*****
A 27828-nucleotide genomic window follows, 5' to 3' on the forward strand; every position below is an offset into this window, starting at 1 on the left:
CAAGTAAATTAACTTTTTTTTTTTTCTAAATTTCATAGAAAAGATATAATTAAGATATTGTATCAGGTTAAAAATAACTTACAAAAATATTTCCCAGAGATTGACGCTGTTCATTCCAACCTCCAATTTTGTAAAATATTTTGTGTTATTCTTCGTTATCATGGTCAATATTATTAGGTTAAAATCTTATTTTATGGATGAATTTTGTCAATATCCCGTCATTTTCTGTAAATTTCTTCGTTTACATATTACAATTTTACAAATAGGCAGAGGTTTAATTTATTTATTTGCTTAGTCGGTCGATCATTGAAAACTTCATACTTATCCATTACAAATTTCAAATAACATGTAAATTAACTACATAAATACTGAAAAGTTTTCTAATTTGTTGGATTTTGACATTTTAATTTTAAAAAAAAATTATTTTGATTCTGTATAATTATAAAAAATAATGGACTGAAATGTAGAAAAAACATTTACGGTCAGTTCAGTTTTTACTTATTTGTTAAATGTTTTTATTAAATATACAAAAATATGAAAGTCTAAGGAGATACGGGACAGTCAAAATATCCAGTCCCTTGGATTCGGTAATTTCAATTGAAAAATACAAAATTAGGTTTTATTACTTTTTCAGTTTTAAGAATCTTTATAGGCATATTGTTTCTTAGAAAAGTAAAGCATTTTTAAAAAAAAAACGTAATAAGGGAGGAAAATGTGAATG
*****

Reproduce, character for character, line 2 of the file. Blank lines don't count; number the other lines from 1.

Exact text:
CAAGTAAATTAACTTTTTTTTTTTTCTAAATTTCATAGAAAAGATATAATTAAGATATTGTATCAGGTTAAAAATAACTTACAAAAATATTTCCCAGAGATTGACGCTGTTCATTCCAACCTCCAATTTTGTAAAATATTTTGTGTTATTCTTCGTTATCATGGTCAATATTATTAGGTTAAAATCTTATTTTATGGATGAATTTTGTCAATATCCCGTCATTTTCTGTAAATTTCTTCGTTTACATATTACAATTTTACAAATAGGCAGAGGTTTAATTTATTTATTTGCTTAGTCGGTCGATCATTGAAAACTTCATACTTATCCATTACAAATTTCAAATAACATGTAAATTAACTACATAAATACTGAAAAGTTTTCTAATTTGTTGGATTTTGACATTTTAATTTTAAAAAAAAATTATTTTGATTCTGTATAATTATAAAAAATAATGGACTGAAATGTAGAAAAAACATTTACGGTCAGTTCAGTTTTTACTTATTTGTTAAATGTTTTTATTAAATATACAAAAATATGAAAGTCTAAGGAGATACGGGACAGTCAAAATATCCAGTCCCTTGGATTCGGTAATTTCAATTGAAAAATACAAAATTAGGTTTTATTACTTTTTCAGTTTTAAGAATCTTTATAGGCATATTGTTTCTTAGAAAAGTAAAGCATTTTTAAAAAAAAAACGTAATAAGGGAGGAAAATGTGAATG